Community involvement through city council meetings, neighborhood meetings, and online polls are great ways to find out what blight-related issues are most pressing for your community. Think about how you are defining “community” and “neighborhood” as these definitions will drive the engagement and priorities listed. In addition to priorities, understand the sense of urgency presented by various blight conditions. Blight indicators severely impacting public health or serious threats to safety should be addressed immediately.

Resources to Track & Resolve

Essentially this component is about budgeting and timelines: leveraging the data sources, personnel available, and funding available is critical to setting an effective blight threshold for your community. Setting the threshold with respect to effective implementation will help keep the expectations of the community aligned with the actions taken to reduce and remediate blight. 

Economic & Social Benefits of Blight Reduction

With the community-informed priority list in hand, think through the economic and social benefits to the larger community. Understanding the economic and social benefits and communicating those benefits to the community helps your constituents understand the investment and the rewards. Translate economic benefits to the city (such as strengthening the tax base) into tangible benefits the stakeholders can see (such as additional free after-school tutoring or other community reinvestment activities). 

Creating a Fair and Effective Threshold

One effective approach is to create a checklist of objective criteria that a property must meet in order to be considered blighted. Examples of objective criteria can include:

  • Visible structural damage
  • Overgrown vegetation
  • Accumulation of trash or debris
  • Unsecured entrances
  • Evidence of illegal activity on the property

By creating objective criteria, local governments can ensure that the threshold for blighted properties is fair and easily understood by all stakeholders.


Defining a threshold for blighted properties is an important step in addressing this significant challenge in many communities. By taking into account the unique characteristics and challenges of their community, local governments can create a definition of blight and threshold that is fair, effective, and legally defensible. Objective criteria, stakeholder engagement, and a focus on the impact of blighted properties on the community can all contribute to successful outcomes in addressing blight.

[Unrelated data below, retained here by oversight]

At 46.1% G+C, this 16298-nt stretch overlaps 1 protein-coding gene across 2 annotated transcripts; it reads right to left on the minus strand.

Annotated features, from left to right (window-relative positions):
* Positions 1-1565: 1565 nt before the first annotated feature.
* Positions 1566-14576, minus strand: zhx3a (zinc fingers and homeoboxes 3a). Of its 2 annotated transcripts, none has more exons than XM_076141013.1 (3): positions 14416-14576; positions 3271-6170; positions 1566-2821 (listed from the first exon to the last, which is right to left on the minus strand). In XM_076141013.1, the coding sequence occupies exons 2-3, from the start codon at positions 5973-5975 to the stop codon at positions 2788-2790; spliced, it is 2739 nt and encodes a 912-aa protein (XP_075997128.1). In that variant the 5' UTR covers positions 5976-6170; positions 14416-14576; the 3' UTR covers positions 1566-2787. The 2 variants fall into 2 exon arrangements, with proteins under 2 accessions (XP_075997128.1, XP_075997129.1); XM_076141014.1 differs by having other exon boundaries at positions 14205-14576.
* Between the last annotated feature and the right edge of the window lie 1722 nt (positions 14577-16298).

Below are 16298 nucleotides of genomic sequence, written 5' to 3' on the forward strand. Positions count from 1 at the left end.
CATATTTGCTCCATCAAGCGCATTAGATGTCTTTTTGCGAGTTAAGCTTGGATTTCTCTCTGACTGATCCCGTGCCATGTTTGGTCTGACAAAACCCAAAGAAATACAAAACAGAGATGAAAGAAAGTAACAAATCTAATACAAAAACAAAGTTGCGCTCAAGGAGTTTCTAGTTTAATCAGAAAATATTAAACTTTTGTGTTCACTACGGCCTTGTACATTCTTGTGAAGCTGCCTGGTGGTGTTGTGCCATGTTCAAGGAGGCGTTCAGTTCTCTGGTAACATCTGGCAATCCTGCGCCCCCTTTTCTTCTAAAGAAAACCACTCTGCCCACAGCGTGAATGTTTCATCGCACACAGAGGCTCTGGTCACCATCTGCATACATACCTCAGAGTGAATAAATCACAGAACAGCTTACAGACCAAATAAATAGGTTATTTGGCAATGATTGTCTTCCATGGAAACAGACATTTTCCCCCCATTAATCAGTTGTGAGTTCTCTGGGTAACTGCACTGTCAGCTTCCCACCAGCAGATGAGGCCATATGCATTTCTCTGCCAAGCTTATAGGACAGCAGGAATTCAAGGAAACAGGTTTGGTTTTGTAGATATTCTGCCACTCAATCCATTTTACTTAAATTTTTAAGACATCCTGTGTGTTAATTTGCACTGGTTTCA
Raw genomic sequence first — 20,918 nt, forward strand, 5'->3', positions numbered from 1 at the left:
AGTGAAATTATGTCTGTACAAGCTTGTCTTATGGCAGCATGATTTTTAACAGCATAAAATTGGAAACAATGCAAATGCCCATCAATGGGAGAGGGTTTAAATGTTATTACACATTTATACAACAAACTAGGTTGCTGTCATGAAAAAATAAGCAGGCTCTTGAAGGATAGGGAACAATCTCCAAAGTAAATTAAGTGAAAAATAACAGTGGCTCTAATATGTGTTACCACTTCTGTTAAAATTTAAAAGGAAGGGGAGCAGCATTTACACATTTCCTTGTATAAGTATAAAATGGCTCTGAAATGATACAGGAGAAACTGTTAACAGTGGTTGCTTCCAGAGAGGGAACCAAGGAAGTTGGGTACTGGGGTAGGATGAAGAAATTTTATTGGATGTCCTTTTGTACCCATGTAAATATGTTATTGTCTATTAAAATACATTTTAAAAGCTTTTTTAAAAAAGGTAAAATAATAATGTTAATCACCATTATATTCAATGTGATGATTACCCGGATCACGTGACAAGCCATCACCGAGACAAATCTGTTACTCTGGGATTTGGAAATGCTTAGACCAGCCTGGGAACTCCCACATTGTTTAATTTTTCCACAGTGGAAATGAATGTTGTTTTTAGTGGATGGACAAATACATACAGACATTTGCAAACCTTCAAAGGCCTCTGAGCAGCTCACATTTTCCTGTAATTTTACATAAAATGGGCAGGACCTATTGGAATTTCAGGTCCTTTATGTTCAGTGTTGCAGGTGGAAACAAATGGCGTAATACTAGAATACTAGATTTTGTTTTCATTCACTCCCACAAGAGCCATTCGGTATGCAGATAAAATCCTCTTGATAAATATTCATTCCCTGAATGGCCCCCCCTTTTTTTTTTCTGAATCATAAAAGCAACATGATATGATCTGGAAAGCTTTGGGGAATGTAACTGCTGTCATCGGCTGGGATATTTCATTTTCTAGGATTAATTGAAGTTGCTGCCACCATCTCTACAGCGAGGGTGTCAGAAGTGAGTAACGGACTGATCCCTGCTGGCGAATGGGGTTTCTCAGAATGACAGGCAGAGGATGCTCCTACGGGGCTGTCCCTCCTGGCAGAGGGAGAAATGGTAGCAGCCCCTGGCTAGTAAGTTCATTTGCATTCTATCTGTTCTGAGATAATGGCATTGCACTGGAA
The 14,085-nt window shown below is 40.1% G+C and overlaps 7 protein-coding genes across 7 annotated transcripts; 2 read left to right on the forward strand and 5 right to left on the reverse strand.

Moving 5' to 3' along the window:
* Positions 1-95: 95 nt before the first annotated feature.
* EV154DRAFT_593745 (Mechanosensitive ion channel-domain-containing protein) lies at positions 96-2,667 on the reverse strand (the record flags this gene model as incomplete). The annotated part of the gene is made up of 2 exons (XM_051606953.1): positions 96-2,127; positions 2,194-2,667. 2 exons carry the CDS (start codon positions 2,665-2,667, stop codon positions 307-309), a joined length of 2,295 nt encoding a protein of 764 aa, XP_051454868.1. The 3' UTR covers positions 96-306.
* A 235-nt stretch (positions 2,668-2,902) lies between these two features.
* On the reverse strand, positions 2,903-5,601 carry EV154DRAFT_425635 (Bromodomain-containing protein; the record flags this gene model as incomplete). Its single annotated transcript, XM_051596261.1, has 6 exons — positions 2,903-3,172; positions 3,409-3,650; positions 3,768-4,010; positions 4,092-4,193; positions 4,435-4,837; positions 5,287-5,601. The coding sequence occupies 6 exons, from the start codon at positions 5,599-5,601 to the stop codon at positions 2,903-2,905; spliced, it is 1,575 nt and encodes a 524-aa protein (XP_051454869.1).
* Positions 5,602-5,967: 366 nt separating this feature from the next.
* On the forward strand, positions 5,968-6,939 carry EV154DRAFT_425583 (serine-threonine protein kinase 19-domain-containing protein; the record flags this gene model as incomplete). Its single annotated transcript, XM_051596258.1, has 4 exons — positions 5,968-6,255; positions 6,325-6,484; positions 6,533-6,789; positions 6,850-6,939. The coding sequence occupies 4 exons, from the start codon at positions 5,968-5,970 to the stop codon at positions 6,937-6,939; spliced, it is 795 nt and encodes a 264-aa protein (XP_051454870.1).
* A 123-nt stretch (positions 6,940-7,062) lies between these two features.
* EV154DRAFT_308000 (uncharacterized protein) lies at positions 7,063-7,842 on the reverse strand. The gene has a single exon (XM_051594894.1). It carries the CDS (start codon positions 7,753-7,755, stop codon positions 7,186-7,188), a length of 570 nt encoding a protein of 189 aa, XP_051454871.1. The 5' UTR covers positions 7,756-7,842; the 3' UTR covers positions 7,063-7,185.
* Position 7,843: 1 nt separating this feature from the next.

Suggested reading & sources:

Cityscape: A Journal of Policy Development and Research • Volume 24, Number 2 • 2022 3 U.S. Department of Housing and Urban Development • Office of Policy Development and Research. “Measuring Blight” Alexander Din,  U.S. Department of Housing and Urban Development

HUD User Glossary “Blighted Structure”

The Basics of Blight
Luce, H. H. (2000). THE MEANING OF BLIGHT: A SURVEY OF STATUTORY AND CASE LAW. Real Property, Probate and Trust Journal, 35(2), 389–478.

Gavin Baum-Blake

Gavin Baum-Blake is an army veteran and seasoned entrepreneur with a background in startup law. As the Co-founder and CEO of City Detect, he leads the charge in revolutionizing urban analysis using AI and computer vision technologies. His expertise in identifying urban challenges, such as blight, housing decay, and illegal dumping, has positioned City Detect as a leader in technological innovation, evidenced by numerous awards and pitch competition victories. With a background in law, he ensures that their advanced solutions adhere to the highest ethical and legal standards. An avid traveler, his global experiences enrich his dedication to fostering smarter, safer, and more sustainable cities through technology. Contact Gavin to learn how City Detect can help transform your city.